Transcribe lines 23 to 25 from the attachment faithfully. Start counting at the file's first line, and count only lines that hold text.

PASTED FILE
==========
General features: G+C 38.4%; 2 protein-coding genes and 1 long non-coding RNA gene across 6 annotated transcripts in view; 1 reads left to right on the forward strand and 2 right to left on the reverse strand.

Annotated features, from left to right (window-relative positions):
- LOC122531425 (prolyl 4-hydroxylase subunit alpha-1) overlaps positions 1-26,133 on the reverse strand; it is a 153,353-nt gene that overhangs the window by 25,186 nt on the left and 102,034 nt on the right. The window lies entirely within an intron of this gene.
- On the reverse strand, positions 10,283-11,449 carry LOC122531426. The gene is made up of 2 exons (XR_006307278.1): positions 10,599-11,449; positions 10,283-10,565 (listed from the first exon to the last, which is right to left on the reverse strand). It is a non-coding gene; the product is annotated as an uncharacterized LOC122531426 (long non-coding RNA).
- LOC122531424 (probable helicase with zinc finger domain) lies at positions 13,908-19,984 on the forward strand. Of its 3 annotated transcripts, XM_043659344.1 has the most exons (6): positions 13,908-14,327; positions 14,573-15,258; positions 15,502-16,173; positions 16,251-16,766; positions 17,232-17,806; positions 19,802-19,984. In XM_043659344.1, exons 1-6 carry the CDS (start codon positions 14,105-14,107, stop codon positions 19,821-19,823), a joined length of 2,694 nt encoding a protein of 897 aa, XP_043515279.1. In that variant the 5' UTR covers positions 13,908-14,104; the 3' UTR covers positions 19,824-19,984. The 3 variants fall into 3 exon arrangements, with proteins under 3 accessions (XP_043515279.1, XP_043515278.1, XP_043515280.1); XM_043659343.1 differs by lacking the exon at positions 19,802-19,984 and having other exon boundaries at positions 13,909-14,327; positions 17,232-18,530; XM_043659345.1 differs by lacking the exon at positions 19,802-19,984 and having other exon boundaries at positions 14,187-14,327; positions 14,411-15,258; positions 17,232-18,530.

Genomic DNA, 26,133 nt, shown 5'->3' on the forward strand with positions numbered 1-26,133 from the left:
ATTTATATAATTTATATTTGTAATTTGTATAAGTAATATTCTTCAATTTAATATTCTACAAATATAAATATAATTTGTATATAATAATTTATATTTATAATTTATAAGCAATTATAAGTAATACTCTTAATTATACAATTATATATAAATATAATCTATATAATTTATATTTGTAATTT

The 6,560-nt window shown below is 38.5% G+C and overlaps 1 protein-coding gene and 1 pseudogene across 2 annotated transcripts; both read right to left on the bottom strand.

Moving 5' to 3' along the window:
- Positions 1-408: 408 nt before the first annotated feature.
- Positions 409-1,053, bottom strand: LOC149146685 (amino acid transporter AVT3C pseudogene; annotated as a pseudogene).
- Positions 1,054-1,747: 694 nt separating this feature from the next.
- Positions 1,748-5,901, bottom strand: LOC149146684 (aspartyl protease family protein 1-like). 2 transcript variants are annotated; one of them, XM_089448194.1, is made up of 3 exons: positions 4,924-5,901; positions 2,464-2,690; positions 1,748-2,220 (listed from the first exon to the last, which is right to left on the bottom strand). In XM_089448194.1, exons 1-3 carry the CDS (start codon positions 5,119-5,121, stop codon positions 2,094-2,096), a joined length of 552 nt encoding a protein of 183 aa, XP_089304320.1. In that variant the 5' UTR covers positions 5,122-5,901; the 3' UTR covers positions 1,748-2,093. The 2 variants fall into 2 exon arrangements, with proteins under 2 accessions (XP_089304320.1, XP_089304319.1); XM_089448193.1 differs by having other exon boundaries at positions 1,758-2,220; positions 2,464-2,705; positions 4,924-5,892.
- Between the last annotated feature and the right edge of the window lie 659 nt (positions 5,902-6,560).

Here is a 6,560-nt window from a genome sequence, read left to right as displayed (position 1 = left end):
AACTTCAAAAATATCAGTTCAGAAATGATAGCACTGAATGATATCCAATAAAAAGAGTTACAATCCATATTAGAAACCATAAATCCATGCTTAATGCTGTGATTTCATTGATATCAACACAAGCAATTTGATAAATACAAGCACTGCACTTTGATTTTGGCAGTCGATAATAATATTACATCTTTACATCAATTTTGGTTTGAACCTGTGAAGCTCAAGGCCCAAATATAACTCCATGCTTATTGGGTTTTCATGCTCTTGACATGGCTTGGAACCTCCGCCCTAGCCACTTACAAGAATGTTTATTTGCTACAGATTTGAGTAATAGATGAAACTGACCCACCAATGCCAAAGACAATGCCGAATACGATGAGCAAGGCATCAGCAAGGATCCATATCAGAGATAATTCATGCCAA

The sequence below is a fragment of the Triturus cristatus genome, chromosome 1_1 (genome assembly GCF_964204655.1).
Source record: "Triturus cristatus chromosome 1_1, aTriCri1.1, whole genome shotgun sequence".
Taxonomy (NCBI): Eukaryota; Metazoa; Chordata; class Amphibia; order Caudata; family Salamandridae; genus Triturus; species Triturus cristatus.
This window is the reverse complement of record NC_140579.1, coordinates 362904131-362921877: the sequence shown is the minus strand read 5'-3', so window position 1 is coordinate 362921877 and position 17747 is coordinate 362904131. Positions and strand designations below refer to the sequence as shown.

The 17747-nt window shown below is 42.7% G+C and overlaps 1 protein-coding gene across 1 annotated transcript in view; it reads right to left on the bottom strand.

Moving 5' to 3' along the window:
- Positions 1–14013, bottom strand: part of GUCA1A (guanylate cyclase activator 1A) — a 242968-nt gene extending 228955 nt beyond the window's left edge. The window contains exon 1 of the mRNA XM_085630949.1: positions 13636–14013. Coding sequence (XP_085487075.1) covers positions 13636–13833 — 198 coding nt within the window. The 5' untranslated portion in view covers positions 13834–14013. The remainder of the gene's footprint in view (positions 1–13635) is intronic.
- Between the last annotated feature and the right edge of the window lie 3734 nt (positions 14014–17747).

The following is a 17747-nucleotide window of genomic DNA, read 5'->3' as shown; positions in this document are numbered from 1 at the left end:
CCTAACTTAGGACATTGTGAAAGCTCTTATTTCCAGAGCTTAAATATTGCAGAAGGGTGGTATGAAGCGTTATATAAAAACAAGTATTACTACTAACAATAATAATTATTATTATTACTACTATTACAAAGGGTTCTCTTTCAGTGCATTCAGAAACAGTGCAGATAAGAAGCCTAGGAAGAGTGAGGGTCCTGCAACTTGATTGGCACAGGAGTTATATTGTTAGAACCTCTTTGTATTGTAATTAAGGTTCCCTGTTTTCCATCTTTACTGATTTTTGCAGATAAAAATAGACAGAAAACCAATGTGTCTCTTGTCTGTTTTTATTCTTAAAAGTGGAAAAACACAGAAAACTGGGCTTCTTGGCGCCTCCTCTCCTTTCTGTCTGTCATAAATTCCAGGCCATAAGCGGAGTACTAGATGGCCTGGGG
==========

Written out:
- Positions 1–14013, bottom strand: part of GUCA1A (guanylate cyclase activator 1A) — a 242968-nt gene extending 228955 nt beyond the window's left edge. The window contains exon 1 of the mRNA XM_085630949.1: positions 13636–14013. Coding sequence (XP_085487075.1) covers positions 13636–13833 — 198 coding nt within the window. The 5' untranslated portion in view covers positions 13834–14013. The remainder of the gene's footprint in view (positions 1–13635) is intronic.
- Between the last annotated feature and the right edge of the window lie 3734 nt (positions 14014–17747).

The following is a 17747-nucleotide window of genomic DNA, read 5'->3' as shown; positions in this document are numbered from 1 at the left end: